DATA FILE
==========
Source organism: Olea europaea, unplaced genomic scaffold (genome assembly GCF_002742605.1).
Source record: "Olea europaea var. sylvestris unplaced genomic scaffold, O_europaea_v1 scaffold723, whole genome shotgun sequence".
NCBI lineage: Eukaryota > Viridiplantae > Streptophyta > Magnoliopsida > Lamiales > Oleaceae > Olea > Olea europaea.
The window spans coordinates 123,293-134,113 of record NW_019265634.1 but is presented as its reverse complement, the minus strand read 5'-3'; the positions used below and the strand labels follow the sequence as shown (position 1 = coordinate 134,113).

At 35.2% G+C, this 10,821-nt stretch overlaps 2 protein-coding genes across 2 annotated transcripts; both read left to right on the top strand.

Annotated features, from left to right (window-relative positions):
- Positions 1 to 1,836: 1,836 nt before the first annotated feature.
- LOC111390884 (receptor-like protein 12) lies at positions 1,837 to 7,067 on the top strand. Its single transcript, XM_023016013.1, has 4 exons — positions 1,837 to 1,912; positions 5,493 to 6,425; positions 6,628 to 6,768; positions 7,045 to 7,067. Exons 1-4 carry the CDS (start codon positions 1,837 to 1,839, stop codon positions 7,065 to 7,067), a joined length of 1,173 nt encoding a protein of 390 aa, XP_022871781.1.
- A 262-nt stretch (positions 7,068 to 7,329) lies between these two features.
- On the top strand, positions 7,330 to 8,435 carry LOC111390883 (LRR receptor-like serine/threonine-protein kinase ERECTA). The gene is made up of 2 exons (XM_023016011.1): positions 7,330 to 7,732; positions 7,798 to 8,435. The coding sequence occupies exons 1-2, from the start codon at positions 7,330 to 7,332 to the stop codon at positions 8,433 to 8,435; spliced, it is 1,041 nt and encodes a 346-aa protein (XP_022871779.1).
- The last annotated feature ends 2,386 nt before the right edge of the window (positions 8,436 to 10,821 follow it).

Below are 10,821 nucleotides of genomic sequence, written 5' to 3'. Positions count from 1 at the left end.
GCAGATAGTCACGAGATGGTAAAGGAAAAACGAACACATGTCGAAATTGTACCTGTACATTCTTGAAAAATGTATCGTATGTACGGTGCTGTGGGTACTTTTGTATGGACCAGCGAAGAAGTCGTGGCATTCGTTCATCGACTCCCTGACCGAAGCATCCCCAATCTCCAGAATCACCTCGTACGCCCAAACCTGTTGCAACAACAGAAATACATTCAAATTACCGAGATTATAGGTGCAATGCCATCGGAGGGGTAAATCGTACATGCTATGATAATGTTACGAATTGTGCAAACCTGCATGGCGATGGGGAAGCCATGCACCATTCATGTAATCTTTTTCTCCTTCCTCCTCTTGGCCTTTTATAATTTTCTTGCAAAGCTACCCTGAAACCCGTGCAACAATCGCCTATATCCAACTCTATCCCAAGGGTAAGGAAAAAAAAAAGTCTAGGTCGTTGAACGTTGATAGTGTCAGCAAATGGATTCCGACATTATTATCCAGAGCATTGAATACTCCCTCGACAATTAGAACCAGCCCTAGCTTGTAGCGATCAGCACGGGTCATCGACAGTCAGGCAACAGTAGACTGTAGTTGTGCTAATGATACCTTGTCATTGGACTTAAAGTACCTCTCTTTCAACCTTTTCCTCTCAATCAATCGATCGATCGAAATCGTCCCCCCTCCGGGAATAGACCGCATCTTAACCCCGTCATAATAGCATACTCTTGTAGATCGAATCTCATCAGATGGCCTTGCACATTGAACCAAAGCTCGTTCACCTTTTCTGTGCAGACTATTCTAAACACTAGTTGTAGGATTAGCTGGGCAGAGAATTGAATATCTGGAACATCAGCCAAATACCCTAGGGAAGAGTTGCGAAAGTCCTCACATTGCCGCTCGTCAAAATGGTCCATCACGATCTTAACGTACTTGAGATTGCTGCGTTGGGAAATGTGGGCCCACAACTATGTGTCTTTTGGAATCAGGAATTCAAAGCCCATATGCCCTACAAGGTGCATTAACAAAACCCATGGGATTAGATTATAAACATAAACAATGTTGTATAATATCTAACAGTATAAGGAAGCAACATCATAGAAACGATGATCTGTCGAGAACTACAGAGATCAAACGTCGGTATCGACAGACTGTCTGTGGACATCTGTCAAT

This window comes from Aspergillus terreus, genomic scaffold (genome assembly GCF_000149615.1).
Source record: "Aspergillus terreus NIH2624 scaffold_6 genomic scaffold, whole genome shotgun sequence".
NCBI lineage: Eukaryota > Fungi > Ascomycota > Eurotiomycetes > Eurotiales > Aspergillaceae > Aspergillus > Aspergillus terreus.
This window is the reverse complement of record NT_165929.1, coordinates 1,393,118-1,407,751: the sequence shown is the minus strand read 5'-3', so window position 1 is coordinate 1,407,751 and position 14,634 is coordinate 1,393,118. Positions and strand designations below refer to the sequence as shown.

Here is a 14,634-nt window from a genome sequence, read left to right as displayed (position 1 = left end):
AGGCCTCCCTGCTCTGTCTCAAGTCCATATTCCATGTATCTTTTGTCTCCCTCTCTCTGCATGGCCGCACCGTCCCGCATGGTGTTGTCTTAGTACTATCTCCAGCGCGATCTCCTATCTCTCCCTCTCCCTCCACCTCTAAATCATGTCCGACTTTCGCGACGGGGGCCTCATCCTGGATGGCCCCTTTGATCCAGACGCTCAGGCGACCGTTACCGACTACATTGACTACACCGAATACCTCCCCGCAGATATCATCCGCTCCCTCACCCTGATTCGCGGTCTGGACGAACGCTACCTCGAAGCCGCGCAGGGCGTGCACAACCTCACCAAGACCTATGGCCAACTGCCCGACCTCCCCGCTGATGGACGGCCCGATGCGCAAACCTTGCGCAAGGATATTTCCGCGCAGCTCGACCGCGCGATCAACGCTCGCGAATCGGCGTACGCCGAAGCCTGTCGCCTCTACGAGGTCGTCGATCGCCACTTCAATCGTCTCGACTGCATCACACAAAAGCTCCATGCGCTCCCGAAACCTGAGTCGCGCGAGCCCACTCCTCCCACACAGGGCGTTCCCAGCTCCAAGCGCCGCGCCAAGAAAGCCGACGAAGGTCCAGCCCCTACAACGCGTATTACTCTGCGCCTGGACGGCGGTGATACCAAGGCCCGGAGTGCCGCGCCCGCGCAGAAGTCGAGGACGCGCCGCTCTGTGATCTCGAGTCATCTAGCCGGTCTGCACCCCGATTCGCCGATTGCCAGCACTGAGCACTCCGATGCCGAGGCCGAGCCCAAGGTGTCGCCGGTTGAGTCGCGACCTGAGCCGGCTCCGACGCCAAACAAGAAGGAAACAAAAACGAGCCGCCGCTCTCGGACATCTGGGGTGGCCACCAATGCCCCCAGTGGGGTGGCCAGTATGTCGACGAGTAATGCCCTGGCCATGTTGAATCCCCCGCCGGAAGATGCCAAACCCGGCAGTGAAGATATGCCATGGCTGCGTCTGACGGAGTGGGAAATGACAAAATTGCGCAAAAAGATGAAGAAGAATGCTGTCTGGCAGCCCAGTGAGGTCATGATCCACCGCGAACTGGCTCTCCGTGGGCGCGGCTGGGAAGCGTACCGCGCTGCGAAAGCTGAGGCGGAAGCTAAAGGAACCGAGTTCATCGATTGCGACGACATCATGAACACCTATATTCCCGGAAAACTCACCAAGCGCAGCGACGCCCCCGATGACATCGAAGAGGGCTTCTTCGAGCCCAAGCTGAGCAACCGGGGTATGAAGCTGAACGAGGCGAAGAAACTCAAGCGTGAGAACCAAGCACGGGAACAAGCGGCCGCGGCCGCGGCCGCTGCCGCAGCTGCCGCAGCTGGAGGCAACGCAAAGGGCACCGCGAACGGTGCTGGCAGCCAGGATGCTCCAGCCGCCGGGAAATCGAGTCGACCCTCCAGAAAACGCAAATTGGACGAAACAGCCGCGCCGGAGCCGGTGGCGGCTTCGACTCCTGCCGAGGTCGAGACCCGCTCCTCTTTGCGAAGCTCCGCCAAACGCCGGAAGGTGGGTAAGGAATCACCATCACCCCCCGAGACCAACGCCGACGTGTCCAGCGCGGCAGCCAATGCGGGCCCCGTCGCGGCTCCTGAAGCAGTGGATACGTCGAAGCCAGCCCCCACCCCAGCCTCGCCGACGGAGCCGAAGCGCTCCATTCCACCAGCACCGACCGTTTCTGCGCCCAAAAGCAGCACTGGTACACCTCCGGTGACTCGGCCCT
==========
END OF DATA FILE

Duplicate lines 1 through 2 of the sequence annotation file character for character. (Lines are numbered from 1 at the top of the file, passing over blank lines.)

Source organism: Olea europaea, unplaced genomic scaffold (genome assembly GCF_002742605.1).
Source record: "Olea europaea var. sylvestris unplaced genomic scaffold, O_europaea_v1 scaffold723, whole genome shotgun sequence".